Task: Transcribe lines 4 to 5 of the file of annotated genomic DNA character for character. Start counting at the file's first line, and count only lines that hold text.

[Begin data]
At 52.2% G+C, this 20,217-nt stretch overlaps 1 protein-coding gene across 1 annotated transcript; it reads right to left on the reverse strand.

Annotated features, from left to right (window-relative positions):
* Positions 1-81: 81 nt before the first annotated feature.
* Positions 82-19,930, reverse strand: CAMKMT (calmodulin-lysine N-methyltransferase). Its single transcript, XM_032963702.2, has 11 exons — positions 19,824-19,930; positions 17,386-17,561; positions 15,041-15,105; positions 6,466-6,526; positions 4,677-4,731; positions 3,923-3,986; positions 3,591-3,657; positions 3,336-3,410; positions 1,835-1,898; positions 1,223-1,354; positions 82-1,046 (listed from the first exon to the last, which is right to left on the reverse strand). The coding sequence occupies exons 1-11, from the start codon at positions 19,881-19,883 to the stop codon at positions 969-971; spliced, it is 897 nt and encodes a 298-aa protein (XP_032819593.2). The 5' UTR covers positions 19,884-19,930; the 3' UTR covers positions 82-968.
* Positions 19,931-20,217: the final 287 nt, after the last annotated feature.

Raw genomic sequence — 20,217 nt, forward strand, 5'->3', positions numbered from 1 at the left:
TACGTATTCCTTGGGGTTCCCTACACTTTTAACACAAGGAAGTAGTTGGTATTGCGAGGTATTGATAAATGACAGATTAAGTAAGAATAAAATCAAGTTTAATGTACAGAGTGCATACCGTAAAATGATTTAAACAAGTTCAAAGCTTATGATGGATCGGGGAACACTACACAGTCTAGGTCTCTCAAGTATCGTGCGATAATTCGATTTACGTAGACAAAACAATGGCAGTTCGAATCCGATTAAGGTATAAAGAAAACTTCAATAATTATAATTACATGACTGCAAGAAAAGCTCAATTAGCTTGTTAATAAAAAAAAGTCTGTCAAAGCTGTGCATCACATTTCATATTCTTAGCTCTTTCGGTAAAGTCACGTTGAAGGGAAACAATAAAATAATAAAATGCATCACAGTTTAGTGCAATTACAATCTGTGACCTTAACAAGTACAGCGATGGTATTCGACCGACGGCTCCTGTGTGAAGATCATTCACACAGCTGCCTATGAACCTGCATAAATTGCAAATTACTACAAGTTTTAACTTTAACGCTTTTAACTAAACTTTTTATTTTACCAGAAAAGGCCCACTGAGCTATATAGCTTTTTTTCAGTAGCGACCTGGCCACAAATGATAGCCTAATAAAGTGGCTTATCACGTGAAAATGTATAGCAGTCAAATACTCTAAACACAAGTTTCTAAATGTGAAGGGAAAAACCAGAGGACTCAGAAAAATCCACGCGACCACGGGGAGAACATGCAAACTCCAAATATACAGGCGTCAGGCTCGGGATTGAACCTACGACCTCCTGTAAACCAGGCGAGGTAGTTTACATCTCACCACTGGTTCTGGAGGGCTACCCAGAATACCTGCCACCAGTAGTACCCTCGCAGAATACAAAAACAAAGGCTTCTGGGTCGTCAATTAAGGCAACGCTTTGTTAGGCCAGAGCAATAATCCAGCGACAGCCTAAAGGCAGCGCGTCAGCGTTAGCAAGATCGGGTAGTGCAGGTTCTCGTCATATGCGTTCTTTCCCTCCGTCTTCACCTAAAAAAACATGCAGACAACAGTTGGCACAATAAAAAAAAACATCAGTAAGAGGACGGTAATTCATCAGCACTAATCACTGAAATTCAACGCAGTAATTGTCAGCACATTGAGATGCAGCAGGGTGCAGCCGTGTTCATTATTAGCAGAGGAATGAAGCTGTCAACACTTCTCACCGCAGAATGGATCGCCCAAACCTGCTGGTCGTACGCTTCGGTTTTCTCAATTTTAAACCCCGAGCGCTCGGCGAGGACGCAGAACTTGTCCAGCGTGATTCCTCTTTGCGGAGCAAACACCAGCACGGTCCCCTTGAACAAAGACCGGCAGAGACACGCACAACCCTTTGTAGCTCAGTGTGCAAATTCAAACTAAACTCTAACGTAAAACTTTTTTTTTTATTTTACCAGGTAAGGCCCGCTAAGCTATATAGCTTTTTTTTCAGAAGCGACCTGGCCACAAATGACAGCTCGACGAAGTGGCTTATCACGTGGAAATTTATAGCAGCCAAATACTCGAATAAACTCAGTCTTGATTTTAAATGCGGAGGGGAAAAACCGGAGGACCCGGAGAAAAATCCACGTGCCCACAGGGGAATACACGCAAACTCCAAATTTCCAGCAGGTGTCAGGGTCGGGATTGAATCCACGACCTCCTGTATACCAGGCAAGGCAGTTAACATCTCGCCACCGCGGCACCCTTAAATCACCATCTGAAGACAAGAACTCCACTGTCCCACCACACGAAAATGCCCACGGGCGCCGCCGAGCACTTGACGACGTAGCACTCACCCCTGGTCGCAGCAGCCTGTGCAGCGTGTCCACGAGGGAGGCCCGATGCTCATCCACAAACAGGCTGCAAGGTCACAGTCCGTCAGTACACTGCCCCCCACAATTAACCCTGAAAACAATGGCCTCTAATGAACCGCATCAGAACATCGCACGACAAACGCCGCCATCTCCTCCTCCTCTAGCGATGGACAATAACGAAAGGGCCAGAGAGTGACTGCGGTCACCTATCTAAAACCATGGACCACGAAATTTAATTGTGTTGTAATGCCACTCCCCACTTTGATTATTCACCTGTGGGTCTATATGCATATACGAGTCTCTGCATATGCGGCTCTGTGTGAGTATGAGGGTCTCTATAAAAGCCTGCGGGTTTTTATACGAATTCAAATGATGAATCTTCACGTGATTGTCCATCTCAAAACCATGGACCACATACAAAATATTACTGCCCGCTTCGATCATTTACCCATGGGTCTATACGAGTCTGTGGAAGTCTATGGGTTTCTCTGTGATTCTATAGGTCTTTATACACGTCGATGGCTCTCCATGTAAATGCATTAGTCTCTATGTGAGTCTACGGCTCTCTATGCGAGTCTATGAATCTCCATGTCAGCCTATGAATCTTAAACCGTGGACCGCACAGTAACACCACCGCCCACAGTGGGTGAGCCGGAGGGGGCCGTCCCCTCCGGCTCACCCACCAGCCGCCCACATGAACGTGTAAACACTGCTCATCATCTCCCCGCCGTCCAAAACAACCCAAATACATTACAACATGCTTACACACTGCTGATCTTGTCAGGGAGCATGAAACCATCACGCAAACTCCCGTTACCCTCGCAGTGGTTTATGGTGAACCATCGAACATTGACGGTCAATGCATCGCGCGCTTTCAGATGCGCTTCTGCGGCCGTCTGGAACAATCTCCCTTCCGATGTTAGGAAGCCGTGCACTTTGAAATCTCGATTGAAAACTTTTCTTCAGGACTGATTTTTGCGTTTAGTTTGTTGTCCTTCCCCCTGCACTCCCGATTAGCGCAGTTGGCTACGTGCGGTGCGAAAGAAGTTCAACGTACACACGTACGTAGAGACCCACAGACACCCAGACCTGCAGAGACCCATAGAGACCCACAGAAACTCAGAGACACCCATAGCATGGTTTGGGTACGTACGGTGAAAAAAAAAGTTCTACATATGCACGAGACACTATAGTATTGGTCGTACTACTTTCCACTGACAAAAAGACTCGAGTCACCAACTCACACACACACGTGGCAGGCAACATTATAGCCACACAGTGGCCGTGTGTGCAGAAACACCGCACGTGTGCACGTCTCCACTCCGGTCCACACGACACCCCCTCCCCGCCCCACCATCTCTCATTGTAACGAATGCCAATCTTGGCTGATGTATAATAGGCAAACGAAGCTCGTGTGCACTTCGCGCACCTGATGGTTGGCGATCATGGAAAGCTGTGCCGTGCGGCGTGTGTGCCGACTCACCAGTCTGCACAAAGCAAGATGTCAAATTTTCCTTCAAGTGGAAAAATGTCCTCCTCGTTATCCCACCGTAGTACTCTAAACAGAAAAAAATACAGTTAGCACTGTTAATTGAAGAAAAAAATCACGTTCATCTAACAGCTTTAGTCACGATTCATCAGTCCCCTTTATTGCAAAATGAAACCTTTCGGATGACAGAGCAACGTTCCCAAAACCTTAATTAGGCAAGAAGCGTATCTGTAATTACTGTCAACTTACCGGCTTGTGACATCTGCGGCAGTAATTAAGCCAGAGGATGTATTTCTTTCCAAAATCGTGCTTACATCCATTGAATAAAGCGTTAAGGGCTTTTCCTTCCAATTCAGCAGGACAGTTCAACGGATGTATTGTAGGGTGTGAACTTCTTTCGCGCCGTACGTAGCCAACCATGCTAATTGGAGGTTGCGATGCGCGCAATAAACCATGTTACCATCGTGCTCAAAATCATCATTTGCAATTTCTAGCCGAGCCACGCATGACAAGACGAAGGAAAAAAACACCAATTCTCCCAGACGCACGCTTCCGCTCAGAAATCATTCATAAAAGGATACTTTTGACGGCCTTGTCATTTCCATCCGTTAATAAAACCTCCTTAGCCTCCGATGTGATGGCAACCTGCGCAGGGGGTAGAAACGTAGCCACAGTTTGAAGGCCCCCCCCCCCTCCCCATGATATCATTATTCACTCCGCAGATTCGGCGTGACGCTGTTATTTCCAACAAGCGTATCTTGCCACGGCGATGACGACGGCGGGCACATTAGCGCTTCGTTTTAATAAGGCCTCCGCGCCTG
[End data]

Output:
* Positions 82-19,930, reverse strand: CAMKMT (calmodulin-lysine N-methyltransferase). Its single transcript, XM_032963702.2, has 11 exons — positions 19,824-19,930; positions 17,386-17,561; positions 15,041-15,105; positions 6,466-6,526; positions 4,677-4,731; positions 3,923-3,986; positions 3,591-3,657; positions 3,336-3,410; positions 1,835-1,898; positions 1,223-1,354; positions 82-1,046 (listed from the first exon to the last, which is right to left on the reverse strand). The coding sequence occupies exons 1-11, from the start codon at positions 19,881-19,883 to the stop codon at positions 969-971; spliced, it is 897 nt and encodes a 298-aa protein (XP_032819593.2). The 5' UTR covers positions 19,884-19,930; the 3' UTR covers positions 82-968.
* Positions 19,931-20,217: the final 287 nt, after the last annotated feature.